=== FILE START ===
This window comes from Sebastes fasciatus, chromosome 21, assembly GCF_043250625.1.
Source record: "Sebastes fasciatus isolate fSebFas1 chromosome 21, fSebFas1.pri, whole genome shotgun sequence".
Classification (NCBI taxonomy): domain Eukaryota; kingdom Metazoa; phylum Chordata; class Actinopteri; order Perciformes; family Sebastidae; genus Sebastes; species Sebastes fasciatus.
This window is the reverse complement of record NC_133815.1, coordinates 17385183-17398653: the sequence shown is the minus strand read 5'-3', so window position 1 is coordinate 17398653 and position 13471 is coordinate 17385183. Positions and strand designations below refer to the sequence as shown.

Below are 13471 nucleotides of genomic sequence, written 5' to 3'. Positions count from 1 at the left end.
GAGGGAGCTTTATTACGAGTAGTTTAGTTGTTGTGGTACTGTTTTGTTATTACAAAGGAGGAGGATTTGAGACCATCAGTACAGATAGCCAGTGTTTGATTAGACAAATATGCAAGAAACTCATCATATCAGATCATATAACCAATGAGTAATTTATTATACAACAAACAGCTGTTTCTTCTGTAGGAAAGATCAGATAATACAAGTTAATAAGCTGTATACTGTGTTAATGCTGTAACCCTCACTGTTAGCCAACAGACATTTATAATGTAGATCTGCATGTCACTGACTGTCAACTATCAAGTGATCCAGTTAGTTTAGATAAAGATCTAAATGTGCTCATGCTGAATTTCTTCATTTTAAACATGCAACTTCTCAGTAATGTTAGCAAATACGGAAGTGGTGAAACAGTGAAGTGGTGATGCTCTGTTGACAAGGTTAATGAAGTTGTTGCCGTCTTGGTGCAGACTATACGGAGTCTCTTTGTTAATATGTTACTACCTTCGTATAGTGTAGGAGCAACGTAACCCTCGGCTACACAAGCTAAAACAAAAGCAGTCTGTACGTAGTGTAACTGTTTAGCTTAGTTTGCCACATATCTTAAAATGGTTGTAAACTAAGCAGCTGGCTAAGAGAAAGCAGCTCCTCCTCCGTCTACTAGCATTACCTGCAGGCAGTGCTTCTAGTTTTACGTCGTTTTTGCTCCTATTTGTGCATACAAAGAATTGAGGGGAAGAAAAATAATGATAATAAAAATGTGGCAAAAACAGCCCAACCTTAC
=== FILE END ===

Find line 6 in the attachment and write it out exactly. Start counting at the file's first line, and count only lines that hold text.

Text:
GAGGGAGCTTTATTACGAGTAGTTTAGTTGTTGTGGTACTGTTTTGTTATTACAAAGGAGGAGGATTTGAGACCATCAGTACAGATAGCCAGTGTTTGATTAGACAAATATGCAAGAAACTCATCATATCAGATCATATAACCAATGAGTAATTTATTATACAACAAACAGCTGTTTCTTCTGTAGGAAAGATCAGATAATACAAGTTAATAAGCTGTATACTGTGTTAATGCTGTAACCCTCACTGTTAGCCAACAGACATTTATAATGTAGATCTGCATGTCACTGACTGTCAACTATCAAGTGATCCAGTTAGTTTAGATAAAGATCTAAATGTGCTCATGCTGAATTTCTTCATTTTAAACATGCAACTTCTCAGTAATGTTAGCAAATACGGAAGTGGTGAAACAGTGAAGTGGTGATGCTCTGTTGACAAGGTTAATGAAGTTGTTGCCGTCTTGGTGCAGACTATACGGAGTCTCTTTGTTAATATGTTACTACCTTCGTATAGTGTAGGAGCAACGTAACCCTCGGCTACACAAGCTAAAACAAAAGCAGTCTGTACGTAGTGTAACTGTTTAGCTTAGTTTGCCACATATCTTAAAATGGTTGTAAACTAAGCAGCTGGCTAAGAGAAAGCAGCTCCTCCTCCGTCTACTAGCATTACCTGCAGGCAGTGCTTCTAGTTTTACGTCGTTTTTGCTCCTATTTGTGCATACAAAGAATTGAGGGGAAGAAAAATAATGATAATAAAAATGTGGCAAAAACAGCCCAACCTTAC